By Sydney Falchook
New York City on a Monday morning is comparable to a jungle. The noise, the hustle and the stress are all just beginning for the rest of the week. What’s a better way to accurately capture the city that never sleeps than through fashion? For GNS alumna Danielle Bernstein, this jungle-like ambiance serves as inspiration for her profession: a fashion blogger for WeWoreWhat.
Considered by Bernstein as her “fashion diary,” WeWoreWhat is a personal online fashion blog that provides numerous followers with, as stated on her website, “a daily dose of outfit inspiration from every corner of NYC.” A typical post consists of five pictures of Bernstein modeling the latest fashion trends followed by a short paragraph describing what she is wearing and where the clothing is sold.
After months of blogging, four years ago Bernstein’s detailed and intricate style not only caught the eye of the general public, but also of fashion designers. And suddenly, fame. Currently amassing over 400,000 followers on Instagram and 33,000 followers on Twitter, Bernstein is believed by famous designers to have the ability to promote their styles. “It started off as a street style blog, but my goal was to provide women with a daily source of outfit inspiration for something that should be the easiest part of the day (getting dressed in the morning), but may sometimes be the hardest,” Bernstein said. Designers have been hiring her to advertise their merchandise—through blogging, of course.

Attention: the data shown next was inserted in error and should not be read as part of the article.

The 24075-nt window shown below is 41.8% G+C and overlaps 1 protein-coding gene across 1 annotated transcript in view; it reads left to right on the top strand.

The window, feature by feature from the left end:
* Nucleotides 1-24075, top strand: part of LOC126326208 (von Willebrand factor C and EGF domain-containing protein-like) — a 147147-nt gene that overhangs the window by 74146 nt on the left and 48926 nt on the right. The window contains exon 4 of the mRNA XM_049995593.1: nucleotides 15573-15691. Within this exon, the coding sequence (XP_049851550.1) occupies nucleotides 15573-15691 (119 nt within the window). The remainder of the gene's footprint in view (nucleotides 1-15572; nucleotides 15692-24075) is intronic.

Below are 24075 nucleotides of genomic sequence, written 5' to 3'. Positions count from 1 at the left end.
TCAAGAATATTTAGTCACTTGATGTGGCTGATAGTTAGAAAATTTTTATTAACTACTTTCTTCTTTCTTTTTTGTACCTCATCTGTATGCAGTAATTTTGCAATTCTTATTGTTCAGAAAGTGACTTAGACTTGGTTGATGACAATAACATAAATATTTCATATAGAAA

Since being first recognized for her talent, Bernstein’s life has changed forever. Being featured in the New York Times as “the future of fashion,” as well as in Teen Vogue, Foam magazine, and many other impressive sources, Bernstein’s style and appreciation for fashion continues to evolve. “As a high school student, I always thought I was just another shopping-obsessed girl,” Bernstein said. “It wasn’t until later that I was able to appreciate and acknowledge the art behind it all.”
Although it may seem simple, running a popular fashion blog is no easy feat. Bernstein starts her hectic week off by photographing her outfits. These photographs are then incorporated into various blog and Instagram posts throughout the week. “The rest of my time is spent going to showrooms, having meetings with brands, and other random blog related work—it’s always different,” Bernstein said.
Although Bernstein mostly works from New York City, running an online blog allows for easy and stress-free traveling. Bernstein has had the opportunity to travel across the globe on all-expense paid trips to attend meetings and fashion shows. “My first trip alone overseas was to Stockholm Sweden for fashion week three years ago. It was liberating and scary all at the same time. I met a ton of editors and people in fashion that I look up to. It was also my first time sitting front row for every show at fashion week,” said Bernstein. This overseas trip was the first of many. Bernstein frequently travels for work and has gone abroad many times for various meetings, fashion weeks and runway events in the past three years.
WeWoreWhat has placed Bernstein in the proverbial spotlight. Describing the experience as “sometimes humbling,” she “couldn’t imagine [her] life at this point any other way.”
Constantly blogging, Bernstein accredits the foundation of her writing skills to South. “I always took creative writing classes throughout high school and loved writing English papers when they were a topic of choice,” Bernstein admits.
While it’s fun to receive free clothing from designers, Bernstein’s main objective is for her blog to emphasize her personal style. Therefore, when a company sends Bernstein clothing to wear, she will not always accept. “I really stay true to my style on my blog, and I won’t put anything out there that I don’t actually like,” Bernstein said. “The most important thing to me is that you feel good about what you’re wearing.”
Bernstein is in the midst of designing projects that remain secret. “Blogging has opened up so many doors for me,” Bernstein said. “And I am so thankful for that.”